Canada's Supreme Court has ruled that a small town in Quebec may not open its council meetings with prayer.
In a unanimous ruling Wednesday, Canada's highest court ruled that the town of Saguenay can no longer publicly recite a Catholic prayer because it infringes on freedom of conscience and religion.
The case dates back to 2007, when a resident of Saguenay complained about public prayer at City Hall.
Government employees will not be able to wear large crosses and crucifixes, Islamic headscarves, Sikh turbans and Jewish yarmulkes under the new law.
A new national study shows that while Canada remains overwhelmingly Christian, Canadians are turning their backs on organized religion in ever greater numbers.
Results from the 2011 National Household Survey show that more than two-thirds of Canadians, approximately 22 million people, said they were affiliated with a Christian denomination.
TORONTO -- The mayor of a Quebec town says he will appeal a decision by a human rights tribunal that bans prayer at city council and ordered him to remove a crucifix from the council’s chambers.
Saguenay Mayor Jean Tremblay said he will refuse to heed the judgment from the Quebec Human Rights Tribunal that also ordered him to remove a Sacred Heart statue.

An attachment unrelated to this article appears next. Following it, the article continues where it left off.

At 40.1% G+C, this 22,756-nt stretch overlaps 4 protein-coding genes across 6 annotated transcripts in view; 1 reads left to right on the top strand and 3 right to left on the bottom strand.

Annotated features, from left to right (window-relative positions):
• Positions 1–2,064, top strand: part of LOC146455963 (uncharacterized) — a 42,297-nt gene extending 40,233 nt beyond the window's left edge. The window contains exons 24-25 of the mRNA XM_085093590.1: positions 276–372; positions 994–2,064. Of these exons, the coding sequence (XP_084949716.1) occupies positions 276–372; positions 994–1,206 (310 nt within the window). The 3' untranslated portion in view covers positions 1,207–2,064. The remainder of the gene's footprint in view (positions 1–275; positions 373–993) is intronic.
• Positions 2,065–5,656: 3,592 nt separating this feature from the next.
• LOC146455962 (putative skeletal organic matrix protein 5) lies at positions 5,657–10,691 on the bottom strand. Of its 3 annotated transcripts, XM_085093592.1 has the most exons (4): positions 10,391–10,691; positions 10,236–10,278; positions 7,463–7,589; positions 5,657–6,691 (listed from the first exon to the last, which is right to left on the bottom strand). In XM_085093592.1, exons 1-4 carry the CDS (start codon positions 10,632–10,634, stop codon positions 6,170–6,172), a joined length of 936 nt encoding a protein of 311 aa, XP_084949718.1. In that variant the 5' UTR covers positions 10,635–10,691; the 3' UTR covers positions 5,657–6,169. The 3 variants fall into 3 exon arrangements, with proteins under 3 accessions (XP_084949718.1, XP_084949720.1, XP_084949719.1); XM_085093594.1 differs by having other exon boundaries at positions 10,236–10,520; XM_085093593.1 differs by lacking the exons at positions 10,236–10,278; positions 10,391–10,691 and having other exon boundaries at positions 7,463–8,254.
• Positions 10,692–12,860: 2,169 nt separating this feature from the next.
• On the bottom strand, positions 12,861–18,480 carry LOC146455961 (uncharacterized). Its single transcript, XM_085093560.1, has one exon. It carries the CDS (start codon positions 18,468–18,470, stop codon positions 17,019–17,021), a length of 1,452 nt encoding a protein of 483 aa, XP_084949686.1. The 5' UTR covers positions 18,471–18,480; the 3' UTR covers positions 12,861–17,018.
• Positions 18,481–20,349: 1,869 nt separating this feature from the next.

The tribunal ordered the town to pay $30,000 in damages to the local resident who complained about the religious symbols, ruling they infringed on his freedom of conscience. The town is roughly 90 percent Catholic.
Tremblay has set up a toll-free telephone line and posted a link on the town’s website to solicit donations for his legal battle.
“Why is it us Christians that always have to bend?” Tremblay told the Globe and Mail newspaper. “Our values have no importance. I am the first mayor in the history of the world to be punished for reciting a prayer.”
The tribunal’s decision is widely viewed as the latest step toward Quebec’s aggressive march toward secularism. Earlier this month, provincial lawmakers voted to ban ceremonial Sikh daggers, known as kirpans, from the legislature.